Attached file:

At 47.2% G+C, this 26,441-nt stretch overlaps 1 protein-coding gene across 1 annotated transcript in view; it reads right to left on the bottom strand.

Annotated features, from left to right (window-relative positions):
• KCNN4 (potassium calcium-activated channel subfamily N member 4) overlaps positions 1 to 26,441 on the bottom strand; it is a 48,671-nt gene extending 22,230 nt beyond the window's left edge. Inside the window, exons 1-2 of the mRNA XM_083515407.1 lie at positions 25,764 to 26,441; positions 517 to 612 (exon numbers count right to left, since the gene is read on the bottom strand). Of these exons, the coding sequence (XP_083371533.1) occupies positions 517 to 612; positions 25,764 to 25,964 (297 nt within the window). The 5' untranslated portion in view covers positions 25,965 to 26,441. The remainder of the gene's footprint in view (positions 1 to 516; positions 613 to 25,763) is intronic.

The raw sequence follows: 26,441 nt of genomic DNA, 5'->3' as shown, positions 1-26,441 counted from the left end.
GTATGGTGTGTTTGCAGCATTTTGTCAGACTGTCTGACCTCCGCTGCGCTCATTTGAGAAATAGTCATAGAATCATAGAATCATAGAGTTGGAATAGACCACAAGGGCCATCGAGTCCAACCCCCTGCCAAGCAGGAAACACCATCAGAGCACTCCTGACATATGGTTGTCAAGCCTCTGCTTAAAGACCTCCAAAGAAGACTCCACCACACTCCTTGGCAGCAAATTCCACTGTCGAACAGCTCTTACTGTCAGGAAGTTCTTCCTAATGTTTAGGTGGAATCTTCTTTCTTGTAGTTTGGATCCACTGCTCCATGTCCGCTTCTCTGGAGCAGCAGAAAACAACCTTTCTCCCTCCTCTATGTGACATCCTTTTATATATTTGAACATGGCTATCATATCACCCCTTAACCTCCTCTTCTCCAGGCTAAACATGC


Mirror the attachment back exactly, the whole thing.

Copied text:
At 47.2% G+C, this 26,441-nt stretch overlaps 1 protein-coding gene across 1 annotated transcript in view; it reads right to left on the bottom strand.

Annotated features, from left to right (window-relative positions):
• KCNN4 (potassium calcium-activated channel subfamily N member 4) overlaps positions 1 to 26,441 on the bottom strand; it is a 48,671-nt gene extending 22,230 nt beyond the window's left edge. Inside the window, exons 1-2 of the mRNA XM_083515407.1 lie at positions 25,764 to 26,441; positions 517 to 612 (exon numbers count right to left, since the gene is read on the bottom strand). Of these exons, the coding sequence (XP_083371533.1) occupies positions 517 to 612; positions 25,764 to 25,964 (297 nt within the window). The 5' untranslated portion in view covers positions 25,965 to 26,441. The remainder of the gene's footprint in view (positions 1 to 516; positions 613 to 25,763) is intronic.

The raw sequence follows: 26,441 nt of genomic DNA, 5'->3' as shown, positions 1-26,441 counted from the left end.
GTATGGTGTGTTTGCAGCATTTTGTCAGACTGTCTGACCTCCGCTGCGCTCATTTGAGAAATAGTCATAGAATCATAGAATCATAGAGTTGGAATAGACCACAAGGGCCATCGAGTCCAACCCCCTGCCAAGCAGGAAACACCATCAGAGCACTCCTGACATATGGTTGTCAAGCCTCTGCTTAAAGACCTCCAAAGAAGACTCCACCACACTCCTTGGCAGCAAATTCCACTGTCGAACAGCTCTTACTGTCAGGAAGTTCTTCCTAATGTTTAGGTGGAATCTTCTTTCTTGTAGTTTGGATCCACTGCTCCATGTCCGCTTCTCTGGAGCAGCAGAAAACAACCTTTCTCCCTCCTCTATGTGACATCCTTTTATATATTTGAACATGGCTATCATATCACCCCTTAACCTCCTCTTCTCCAGGCTAAACATGC